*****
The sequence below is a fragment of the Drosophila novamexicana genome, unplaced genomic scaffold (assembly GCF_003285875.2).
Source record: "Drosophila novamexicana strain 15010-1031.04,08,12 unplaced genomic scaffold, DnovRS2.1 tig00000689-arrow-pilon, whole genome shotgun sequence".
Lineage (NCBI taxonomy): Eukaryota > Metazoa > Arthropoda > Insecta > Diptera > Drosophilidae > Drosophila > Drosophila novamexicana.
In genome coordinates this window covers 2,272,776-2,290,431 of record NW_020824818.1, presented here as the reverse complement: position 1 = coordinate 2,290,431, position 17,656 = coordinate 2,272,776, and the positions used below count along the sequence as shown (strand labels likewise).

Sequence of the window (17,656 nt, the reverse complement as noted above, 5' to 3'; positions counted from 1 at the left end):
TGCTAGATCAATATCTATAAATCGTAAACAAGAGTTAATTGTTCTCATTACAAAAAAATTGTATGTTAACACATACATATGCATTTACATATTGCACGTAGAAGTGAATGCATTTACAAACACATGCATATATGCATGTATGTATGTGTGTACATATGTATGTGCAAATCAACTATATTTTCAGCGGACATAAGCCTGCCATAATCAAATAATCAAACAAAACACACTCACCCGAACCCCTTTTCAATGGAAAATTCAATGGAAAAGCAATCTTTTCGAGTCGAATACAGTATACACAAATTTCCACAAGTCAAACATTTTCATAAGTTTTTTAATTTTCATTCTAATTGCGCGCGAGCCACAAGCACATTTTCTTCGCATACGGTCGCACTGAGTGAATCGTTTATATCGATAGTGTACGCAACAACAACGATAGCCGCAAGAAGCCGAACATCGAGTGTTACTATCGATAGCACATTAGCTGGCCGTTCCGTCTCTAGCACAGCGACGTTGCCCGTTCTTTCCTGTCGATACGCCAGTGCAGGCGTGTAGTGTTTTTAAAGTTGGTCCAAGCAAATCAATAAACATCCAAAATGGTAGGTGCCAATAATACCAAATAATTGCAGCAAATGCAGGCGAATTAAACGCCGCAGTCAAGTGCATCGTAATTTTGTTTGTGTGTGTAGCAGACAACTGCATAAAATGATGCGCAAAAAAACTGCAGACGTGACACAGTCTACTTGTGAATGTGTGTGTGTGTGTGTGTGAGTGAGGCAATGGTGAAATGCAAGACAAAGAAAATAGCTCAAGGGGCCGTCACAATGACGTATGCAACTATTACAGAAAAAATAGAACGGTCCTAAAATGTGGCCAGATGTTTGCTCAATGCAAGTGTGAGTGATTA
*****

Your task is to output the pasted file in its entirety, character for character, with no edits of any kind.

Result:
The sequence below is a fragment of the Drosophila novamexicana genome, unplaced genomic scaffold (assembly GCF_003285875.2).
Source record: "Drosophila novamexicana strain 15010-1031.04,08,12 unplaced genomic scaffold, DnovRS2.1 tig00000689-arrow-pilon, whole genome shotgun sequence".
Lineage (NCBI taxonomy): Eukaryota > Metazoa > Arthropoda > Insecta > Diptera > Drosophilidae > Drosophila > Drosophila novamexicana.
In genome coordinates this window covers 2,272,776-2,290,431 of record NW_020824818.1, presented here as the reverse complement: position 1 = coordinate 2,290,431, position 17,656 = coordinate 2,272,776, and the positions used below count along the sequence as shown (strand labels likewise).

Sequence of the window (17,656 nt, the reverse complement as noted above, 5' to 3'; positions counted from 1 at the left end):
TGCTAGATCAATATCTATAAATCGTAAACAAGAGTTAATTGTTCTCATTACAAAAAAATTGTATGTTAACACATACATATGCATTTACATATTGCACGTAGAAGTGAATGCATTTACAAACACATGCATATATGCATGTATGTATGTGTGTACATATGTATGTGCAAATCAACTATATTTTCAGCGGACATAAGCCTGCCATAATCAAATAATCAAACAAAACACACTCACCCGAACCCCTTTTCAATGGAAAATTCAATGGAAAAGCAATCTTTTCGAGTCGAATACAGTATACACAAATTTCCACAAGTCAAACATTTTCATAAGTTTTTTAATTTTCATTCTAATTGCGCGCGAGCCACAAGCACATTTTCTTCGCATACGGTCGCACTGAGTGAATCGTTTATATCGATAGTGTACGCAACAACAACGATAGCCGCAAGAAGCCGAACATCGAGTGTTACTATCGATAGCACATTAGCTGGCCGTTCCGTCTCTAGCACAGCGACGTTGCCCGTTCTTTCCTGTCGATACGCCAGTGCAGGCGTGTAGTGTTTTTAAAGTTGGTCCAAGCAAATCAATAAACATCCAAAATGGTAGGTGCCAATAATACCAAATAATTGCAGCAAATGCAGGCGAATTAAACGCCGCAGTCAAGTGCATCGTAATTTTGTTTGTGTGTGTAGCAGACAACTGCATAAAATGATGCGCAAAAAAACTGCAGACGTGACACAGTCTACTTGTGAATGTGTGTGTGTGTGTGTGTGAGTGAGGCAATGGTGAAATGCAAGACAAAGAAAATAGCTCAAGGGGCCGTCACAATGACGTATGCAACTATTACAGAAAAAATAGAACGGTCCTAAAATGTGGCCAGATGTTTGCTCAATGCAAGTGTGAGTGATTA